Thinking outside the ‘Bird Box’

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Over the last few years, Netflix started issuing statements suggesting that they would begin shifting from predominantly providing content created by other people to predominantly creating content. Many movies and series have been created by Netflix since 2012ish, Stranger Things, Narcos, and House Of Cards have all gotten pretty big.

However, Netflix’s newest film, Bird Box, has seen perhaps the biggest response of anything netflix has done, though nothing from the response or the film can convince me that it is for all the wrong reasons.

Before I can say anything, just know that I did not finish this movie, not out of intervening circumstances, but because I succumbed to the overwhelming urge to do something else.

Bird Box stars Sandra Bullock, Trevante Rhodes, Sarah Paulson, BD Wong, and of all possible people, Machine Gun Kelly.

Many people praise Pulp Fiction for it’s dizzying non linear and somehow charmingly forgetful chronology, but Bird Box finds a way to take all of those ingredients and create something truly irrelevant.

Malorie, the protagonist, like many of the foil characters, is disproportionately made up from various travel-worn archetypes. Her rough and tough attitude is kinda half baked into her performance and not explained in the slightest except for an intentionally ambiguous reference to the father of her children. Malorie’s sister’s character is based entirely upon being Malories cure.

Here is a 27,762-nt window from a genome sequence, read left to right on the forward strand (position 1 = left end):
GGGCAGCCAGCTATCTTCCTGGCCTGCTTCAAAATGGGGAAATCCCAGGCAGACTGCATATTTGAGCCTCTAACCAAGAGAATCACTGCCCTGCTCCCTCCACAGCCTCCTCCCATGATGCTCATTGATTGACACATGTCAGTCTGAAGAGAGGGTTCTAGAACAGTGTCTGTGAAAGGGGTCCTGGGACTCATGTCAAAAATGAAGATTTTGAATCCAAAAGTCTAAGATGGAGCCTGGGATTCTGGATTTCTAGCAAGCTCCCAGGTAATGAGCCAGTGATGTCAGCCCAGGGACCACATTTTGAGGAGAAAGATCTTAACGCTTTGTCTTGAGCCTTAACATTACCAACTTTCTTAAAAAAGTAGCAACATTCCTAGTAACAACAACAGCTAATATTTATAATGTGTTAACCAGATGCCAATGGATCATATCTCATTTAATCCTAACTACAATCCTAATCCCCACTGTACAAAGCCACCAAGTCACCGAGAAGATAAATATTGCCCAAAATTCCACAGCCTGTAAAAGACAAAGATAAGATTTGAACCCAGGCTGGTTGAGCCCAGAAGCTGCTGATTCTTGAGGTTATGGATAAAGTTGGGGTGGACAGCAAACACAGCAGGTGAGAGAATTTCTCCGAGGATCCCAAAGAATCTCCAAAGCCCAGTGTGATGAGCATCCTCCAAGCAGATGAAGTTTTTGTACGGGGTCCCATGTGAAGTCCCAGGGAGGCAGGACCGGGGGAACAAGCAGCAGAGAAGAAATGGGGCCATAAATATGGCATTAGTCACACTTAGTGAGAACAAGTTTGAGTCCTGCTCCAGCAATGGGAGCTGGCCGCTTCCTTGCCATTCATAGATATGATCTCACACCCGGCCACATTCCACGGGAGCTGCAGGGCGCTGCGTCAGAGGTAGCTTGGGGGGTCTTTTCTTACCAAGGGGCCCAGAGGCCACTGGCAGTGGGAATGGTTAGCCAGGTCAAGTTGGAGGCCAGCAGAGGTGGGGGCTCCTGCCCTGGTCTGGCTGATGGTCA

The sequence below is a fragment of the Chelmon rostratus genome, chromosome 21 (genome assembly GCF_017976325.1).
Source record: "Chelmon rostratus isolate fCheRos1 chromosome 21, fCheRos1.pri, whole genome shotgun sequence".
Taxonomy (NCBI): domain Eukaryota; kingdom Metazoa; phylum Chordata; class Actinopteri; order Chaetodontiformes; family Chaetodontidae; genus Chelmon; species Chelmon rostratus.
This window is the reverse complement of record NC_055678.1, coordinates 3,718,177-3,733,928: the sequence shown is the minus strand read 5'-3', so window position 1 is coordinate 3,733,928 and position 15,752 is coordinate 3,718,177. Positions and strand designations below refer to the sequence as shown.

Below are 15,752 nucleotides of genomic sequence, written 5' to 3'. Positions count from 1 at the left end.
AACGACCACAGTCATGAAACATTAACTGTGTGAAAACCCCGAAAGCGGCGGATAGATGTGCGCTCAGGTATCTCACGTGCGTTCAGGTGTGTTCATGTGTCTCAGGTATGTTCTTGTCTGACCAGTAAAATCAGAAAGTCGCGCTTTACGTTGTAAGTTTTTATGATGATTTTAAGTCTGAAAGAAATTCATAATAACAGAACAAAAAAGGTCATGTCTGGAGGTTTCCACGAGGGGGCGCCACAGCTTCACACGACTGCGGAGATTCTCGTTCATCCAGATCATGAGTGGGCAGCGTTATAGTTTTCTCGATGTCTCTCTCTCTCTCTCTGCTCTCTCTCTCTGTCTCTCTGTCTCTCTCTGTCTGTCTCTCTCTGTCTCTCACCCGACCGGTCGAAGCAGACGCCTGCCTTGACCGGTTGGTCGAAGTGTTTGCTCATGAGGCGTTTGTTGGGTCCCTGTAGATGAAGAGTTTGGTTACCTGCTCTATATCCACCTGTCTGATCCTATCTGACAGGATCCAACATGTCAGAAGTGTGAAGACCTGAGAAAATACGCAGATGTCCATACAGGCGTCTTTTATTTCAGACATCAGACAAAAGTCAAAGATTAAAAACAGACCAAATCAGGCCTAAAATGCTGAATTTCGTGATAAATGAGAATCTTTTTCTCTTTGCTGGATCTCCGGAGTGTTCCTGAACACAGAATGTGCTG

The disastrously shallow character development carries all the way until the world ends and we meen John Malkovich for the first time. From then, personalities clash as one would typically expect in an apocalypse as impossible as the one in the movie, and man is it witless.

This goes on until the movie arbitrarily decides to hop between the past and the future. It is at that point that I quit the movie. This movie was so mediocre that I can’t even bring myself to remember how I feel about it. I’m not saying that Bird Box is some kind of cinema abomination but now I know what I’m going to do when I’m in dire straits to fall asleep.

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Thinking outside the ‘Bird Box’